Showing posts with label tv. Show all posts
Showing posts with label tv. Show all posts

Monday, July 21, 2014

Flicker by Theodore Roszak

Repost from 2009.

Theodore Roszak's 1991 novel Flicker concerns a young academic named Jonathan Gates and his spiraling obsession with an obscure German horror filmmaker named Max Castle. Castle was one of many Germans who came to Hollywood after World War I. Due to his obscure religion and the handlers from the religion that came along with him to Hollywood, Castle was eventually reduced to directing trashy, incoherent horror films after being dismissed as "difficult to work with." Castle was rumored to have died in a plane crash over the ocean at the age of 42. The novel follows Gates for roughly 20 years in his hunt for information about Castle, Castle's religion, and the lost or uncut versions of his films. Roszak does show off his history degrees by having Castle's religion tied to the Knights Templar, as well as being knowledgeable about film history. It is only when Gates begins to ironically preach about the films that are now considered cult classics, but were midnight movies in the late 1960s and early 1970s, and how they are bringing about the downfall of the world does the novel start to lose hold. It is that Gates never resolves his opinion of the cult movies of the 1960s and 1970s, nor is self-aware enough to know that he is obsessed with them and that his work on Castle may have partially brought these films about (at least in this fictional world, Roszak almost fully ignores the real-world events of the 1960s and 1970s in the novel), as well as his obsession with a young director also in Castle's religion who is making nihilistic "cult"-type films. Roszak seems to be implying that these types of films will bring about the downfall of the world, either overtly or subtly, but if that is the message, then it is extremely muddled.



Roszak barely covers how the Vietnam War, the impeachment of Nixon, the assassinations of John F. Kennedy, Robert F. Kennedy, Martin Luther King, Malcolm X and how these events effected the films of the late 1960s and early 1970s. It is only treated in tertiary and occasionally humorous terms on why Gates was not drafted into the Vietnam War. But overall, these historic events are not given any coverage in Flicker. Considering that academic writing correlating the tragic events of the 1960s and 1970s with the edgier films of this time period did not emerge until the early-mid 1980s, Roszak may have cleverly averted the historical issues and their relation to films with good reason, considering the state Gates is narrating from by the end of the novel. Roszak makes a few clever set-ups throughout Flicker, things that are likely meant to annoy some readers for much of the novel, but eventually have some sort of pay-off. This includes Gates’ habit of sleeping with every woman that is introduced into the book. This aspect quickly became annoying to me, but Roszak has this as a part of the book for a reason, even if it is for purely contrasting reasons, as to eventually show how far Gates has become obsessed with Max Castle and his religion, the Orphans of the Storm.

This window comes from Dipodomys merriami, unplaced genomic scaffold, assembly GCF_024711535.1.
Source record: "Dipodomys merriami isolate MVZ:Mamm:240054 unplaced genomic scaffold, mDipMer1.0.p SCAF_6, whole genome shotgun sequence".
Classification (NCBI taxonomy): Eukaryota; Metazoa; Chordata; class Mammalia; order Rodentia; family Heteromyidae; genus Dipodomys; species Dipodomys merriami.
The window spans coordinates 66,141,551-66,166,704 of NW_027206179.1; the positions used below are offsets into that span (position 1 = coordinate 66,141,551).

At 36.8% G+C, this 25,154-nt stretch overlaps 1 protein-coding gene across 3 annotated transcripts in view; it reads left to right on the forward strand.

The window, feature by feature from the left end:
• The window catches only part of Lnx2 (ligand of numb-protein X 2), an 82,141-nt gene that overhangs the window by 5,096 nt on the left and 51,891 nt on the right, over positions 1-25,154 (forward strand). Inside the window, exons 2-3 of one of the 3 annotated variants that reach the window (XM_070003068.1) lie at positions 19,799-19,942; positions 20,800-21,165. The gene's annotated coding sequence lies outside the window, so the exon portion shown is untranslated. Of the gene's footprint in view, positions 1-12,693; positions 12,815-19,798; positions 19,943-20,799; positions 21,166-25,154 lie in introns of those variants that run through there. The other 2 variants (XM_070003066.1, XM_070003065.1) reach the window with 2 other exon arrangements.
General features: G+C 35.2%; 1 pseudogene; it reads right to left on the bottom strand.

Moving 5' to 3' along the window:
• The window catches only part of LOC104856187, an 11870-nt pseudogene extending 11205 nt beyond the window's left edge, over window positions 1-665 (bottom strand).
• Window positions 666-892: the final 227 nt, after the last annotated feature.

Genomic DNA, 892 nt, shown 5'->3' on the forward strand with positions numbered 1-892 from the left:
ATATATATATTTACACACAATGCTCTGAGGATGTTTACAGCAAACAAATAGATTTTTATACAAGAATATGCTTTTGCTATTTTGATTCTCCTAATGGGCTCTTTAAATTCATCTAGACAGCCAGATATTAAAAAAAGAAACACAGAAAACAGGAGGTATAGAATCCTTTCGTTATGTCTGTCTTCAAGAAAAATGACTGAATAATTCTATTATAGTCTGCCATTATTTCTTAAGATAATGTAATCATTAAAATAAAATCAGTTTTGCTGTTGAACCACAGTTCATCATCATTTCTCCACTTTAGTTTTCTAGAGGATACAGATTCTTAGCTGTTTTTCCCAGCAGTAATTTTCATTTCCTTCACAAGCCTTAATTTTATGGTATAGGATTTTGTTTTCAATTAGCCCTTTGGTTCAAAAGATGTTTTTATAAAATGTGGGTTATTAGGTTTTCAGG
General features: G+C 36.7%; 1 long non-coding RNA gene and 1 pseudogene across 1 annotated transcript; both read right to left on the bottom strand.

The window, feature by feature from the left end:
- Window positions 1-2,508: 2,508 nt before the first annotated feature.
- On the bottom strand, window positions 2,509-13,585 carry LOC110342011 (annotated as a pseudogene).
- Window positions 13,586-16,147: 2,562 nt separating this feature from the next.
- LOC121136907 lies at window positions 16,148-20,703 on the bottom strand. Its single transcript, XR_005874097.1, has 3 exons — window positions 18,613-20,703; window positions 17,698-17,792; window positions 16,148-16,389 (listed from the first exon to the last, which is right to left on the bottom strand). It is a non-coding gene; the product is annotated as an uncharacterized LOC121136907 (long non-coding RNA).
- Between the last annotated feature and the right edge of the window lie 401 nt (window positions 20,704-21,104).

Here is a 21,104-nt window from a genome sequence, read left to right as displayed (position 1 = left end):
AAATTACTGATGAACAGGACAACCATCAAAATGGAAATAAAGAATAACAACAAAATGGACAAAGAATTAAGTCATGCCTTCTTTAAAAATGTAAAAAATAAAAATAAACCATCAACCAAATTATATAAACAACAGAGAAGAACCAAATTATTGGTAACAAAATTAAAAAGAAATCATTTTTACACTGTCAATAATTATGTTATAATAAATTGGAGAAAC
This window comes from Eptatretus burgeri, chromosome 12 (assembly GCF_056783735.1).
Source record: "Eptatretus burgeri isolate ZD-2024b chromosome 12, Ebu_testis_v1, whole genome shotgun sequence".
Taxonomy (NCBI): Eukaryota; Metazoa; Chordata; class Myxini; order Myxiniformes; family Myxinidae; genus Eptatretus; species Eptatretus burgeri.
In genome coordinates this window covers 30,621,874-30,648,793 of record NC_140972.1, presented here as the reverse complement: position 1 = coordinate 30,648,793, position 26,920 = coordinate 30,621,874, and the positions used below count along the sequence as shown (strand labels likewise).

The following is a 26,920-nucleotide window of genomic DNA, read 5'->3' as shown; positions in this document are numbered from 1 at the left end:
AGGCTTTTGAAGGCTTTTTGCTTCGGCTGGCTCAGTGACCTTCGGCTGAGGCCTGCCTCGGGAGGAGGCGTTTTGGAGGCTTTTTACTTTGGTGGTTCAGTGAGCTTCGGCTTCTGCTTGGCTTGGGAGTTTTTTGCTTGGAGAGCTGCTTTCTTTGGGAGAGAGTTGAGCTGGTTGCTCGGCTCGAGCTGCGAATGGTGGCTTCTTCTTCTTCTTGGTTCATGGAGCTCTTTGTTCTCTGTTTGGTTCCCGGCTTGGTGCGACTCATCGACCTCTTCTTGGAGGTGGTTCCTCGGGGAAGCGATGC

Towards the end of the novel, he correctly equates himself to Joseph Cotten’s naïve character in The Third Man. Gates is perhaps not the most compelling or smartest character in the world, which is at a detriment to the story, whether it is an homage to The Third Man or not (side note: Orson Welles does make an appearance in the novel, as does John Huston via letter). While Flicker is in part a detective story (that takes about half of the book to get to), Gates spends the first half of the novel relying on one woman to teach him what he should think of film and film history. His obsession with Castle creates a break in this relationship, but he still trusts and relies on others too much, which is another factor in his downfall.


The character of Jonathan Gates may be a more modern take of Doctor Faustus. Gates does everything short of selling his soul to the Devil to acquire more knowledge on a single film director. It takes him around the world, and in the end, he loses what little he had to begin with. Like Faustus, Gates does not use his knowledge to benefit himself in any way. Although he is able to sleep with every woman he encounters, whereas Faustus is only given that option (such as it was in the sixteenth century), his friends encourage him to use his knowledge and his stature as an expert on this one director to gain tenure at UCLA, yet he continues this obsession because he thinks he can write a book once he figures everything out. His friends know that this obsession is going to lead to Gates’ end, and that according to the majority of the characters in this novel, searching for Castle’s films may not be the noblest cause to begin with. The main question Flicker seems to ask is if film has the ability to mask evil images and ideas either layered under the film’s main image in the print or within a film’s flicker, and if these “evil” images and ideas hidden within films can cause evil in people or in the world. Of course, this question is never resolved.